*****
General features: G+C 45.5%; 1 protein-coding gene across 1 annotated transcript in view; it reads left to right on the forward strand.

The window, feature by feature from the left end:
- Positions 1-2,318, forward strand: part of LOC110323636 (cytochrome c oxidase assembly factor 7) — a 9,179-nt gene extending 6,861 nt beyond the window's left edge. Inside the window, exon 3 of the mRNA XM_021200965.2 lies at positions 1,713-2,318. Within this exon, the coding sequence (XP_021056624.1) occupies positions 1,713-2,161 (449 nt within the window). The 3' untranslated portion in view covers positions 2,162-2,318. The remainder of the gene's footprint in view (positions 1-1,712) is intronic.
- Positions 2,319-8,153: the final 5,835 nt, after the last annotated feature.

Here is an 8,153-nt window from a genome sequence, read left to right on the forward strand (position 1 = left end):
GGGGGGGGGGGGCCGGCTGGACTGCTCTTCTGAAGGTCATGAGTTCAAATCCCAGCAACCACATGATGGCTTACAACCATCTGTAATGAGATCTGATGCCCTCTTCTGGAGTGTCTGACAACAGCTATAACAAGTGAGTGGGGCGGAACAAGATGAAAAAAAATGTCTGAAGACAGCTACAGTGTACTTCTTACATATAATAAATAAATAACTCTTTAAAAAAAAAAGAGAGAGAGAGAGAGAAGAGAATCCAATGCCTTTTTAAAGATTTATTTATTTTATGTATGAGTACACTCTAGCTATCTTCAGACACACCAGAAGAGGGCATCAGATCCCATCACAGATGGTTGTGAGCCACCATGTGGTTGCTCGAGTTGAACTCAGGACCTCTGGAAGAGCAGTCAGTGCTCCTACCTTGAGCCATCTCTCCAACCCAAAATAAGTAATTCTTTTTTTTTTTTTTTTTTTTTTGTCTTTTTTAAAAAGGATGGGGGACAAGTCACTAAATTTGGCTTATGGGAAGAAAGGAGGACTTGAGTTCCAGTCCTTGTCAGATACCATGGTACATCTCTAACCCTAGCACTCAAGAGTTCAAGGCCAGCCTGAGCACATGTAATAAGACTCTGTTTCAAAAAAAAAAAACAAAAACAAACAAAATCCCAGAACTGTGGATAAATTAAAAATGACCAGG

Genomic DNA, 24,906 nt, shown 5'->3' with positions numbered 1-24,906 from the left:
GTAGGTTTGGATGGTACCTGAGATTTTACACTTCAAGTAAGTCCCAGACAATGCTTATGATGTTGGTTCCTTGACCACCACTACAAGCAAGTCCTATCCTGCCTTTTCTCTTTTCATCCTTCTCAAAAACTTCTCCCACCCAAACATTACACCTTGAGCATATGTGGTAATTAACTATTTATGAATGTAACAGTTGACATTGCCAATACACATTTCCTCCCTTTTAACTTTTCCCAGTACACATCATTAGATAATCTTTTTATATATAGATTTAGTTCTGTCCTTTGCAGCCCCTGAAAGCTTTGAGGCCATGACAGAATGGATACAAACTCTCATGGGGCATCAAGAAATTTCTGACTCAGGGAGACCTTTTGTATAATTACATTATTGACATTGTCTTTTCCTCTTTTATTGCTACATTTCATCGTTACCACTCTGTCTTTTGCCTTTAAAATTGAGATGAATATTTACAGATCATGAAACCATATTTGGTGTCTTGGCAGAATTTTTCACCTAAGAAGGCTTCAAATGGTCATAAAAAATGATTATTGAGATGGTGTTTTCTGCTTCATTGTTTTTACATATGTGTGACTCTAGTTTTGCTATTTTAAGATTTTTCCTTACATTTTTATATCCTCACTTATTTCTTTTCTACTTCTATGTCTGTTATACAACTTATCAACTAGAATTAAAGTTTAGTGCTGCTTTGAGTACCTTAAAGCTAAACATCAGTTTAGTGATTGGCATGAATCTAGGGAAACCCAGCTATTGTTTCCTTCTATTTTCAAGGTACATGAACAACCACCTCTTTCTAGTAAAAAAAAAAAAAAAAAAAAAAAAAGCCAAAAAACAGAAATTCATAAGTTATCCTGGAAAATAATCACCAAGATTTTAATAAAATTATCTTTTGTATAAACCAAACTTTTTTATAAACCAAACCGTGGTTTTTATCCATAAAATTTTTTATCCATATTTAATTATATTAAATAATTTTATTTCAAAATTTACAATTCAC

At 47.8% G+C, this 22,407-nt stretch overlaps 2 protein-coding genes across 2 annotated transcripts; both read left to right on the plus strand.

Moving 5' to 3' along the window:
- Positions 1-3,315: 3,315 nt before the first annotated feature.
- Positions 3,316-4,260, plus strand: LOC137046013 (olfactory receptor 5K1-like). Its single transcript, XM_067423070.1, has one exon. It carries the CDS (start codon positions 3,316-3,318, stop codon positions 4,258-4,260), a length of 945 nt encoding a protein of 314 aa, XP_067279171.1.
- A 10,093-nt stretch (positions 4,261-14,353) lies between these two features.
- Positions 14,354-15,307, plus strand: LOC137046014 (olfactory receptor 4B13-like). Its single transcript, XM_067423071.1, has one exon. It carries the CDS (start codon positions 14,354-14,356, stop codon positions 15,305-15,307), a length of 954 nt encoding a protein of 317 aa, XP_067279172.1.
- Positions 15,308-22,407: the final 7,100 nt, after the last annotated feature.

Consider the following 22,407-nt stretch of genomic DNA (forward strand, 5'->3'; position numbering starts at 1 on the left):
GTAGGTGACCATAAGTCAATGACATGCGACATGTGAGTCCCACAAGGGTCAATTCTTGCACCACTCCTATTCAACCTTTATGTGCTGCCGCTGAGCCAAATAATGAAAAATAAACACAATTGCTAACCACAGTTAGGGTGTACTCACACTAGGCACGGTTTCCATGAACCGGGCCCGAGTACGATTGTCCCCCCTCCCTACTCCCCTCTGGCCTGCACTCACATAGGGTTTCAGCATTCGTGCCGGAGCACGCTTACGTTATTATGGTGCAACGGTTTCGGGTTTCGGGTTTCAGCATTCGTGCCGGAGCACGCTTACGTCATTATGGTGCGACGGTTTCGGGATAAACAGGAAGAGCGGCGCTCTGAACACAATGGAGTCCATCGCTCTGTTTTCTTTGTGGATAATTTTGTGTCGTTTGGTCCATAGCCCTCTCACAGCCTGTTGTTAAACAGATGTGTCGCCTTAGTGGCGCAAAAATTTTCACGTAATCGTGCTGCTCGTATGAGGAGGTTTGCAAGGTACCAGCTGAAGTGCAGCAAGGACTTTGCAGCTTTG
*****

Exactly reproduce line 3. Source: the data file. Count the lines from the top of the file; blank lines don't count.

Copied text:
- Positions 1-2,318, forward strand: part of LOC110323636 (cytochrome c oxidase assembly factor 7) — a 9,179-nt gene extending 6,861 nt beyond the window's left edge. Inside the window, exon 3 of the mRNA XM_021200965.2 lies at positions 1,713-2,318. Within this exon, the coding sequence (XP_021056624.1) occupies positions 1,713-2,161 (449 nt within the window). The 3' untranslated portion in view covers positions 2,162-2,318. The remainder of the gene's footprint in view (positions 1-1,712) is intronic.